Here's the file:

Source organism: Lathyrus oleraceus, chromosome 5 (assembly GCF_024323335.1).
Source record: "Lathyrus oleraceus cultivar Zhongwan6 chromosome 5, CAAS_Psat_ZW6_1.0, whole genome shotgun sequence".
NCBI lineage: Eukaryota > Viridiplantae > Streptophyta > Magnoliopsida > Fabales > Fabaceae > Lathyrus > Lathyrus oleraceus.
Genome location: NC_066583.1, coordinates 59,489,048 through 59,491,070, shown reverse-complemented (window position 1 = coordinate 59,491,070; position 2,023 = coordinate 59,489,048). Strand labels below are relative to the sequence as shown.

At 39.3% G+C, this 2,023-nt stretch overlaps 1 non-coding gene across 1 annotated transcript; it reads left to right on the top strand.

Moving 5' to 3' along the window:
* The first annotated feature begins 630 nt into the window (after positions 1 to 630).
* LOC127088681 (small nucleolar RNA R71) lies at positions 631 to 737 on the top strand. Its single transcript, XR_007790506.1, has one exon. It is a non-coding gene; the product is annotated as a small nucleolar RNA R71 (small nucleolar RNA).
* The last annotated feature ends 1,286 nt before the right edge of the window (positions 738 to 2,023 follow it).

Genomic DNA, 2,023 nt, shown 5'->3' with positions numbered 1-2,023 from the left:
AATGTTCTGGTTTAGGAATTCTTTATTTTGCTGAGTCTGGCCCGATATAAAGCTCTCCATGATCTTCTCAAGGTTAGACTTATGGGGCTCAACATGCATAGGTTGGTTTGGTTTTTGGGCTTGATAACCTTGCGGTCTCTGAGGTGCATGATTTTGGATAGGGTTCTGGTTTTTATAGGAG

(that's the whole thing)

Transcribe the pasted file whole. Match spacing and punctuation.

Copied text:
Source organism: Lathyrus oleraceus, chromosome 5 (assembly GCF_024323335.1).
Source record: "Lathyrus oleraceus cultivar Zhongwan6 chromosome 5, CAAS_Psat_ZW6_1.0, whole genome shotgun sequence".
NCBI lineage: Eukaryota > Viridiplantae > Streptophyta > Magnoliopsida > Fabales > Fabaceae > Lathyrus > Lathyrus oleraceus.
Genome location: NC_066583.1, coordinates 59,489,048 through 59,491,070, shown reverse-complemented (window position 1 = coordinate 59,491,070; position 2,023 = coordinate 59,489,048). Strand labels below are relative to the sequence as shown.

At 39.3% G+C, this 2,023-nt stretch overlaps 1 non-coding gene across 1 annotated transcript; it reads left to right on the top strand.

Moving 5' to 3' along the window:
* The first annotated feature begins 630 nt into the window (after positions 1 to 630).
* LOC127088681 (small nucleolar RNA R71) lies at positions 631 to 737 on the top strand. Its single transcript, XR_007790506.1, has one exon. It is a non-coding gene; the product is annotated as a small nucleolar RNA R71 (small nucleolar RNA).
* The last annotated feature ends 1,286 nt before the right edge of the window (positions 738 to 2,023 follow it).

Genomic DNA, 2,023 nt, shown 5'->3' with positions numbered 1-2,023 from the left:
AATGTTCTGGTTTAGGAATTCTTTATTTTGCTGAGTCTGGCCCGATATAAAGCTCTCCATGATCTTCTCAAGGTTAGACTTATGGGGCTCAACATGCATAGGTTGGTTTGGTTTTTGGGCTTGATAACCTTGCGGTCTCTGAGGTGCATGATTTTGGATAGGGTTCTGGTTTTTATAGGAG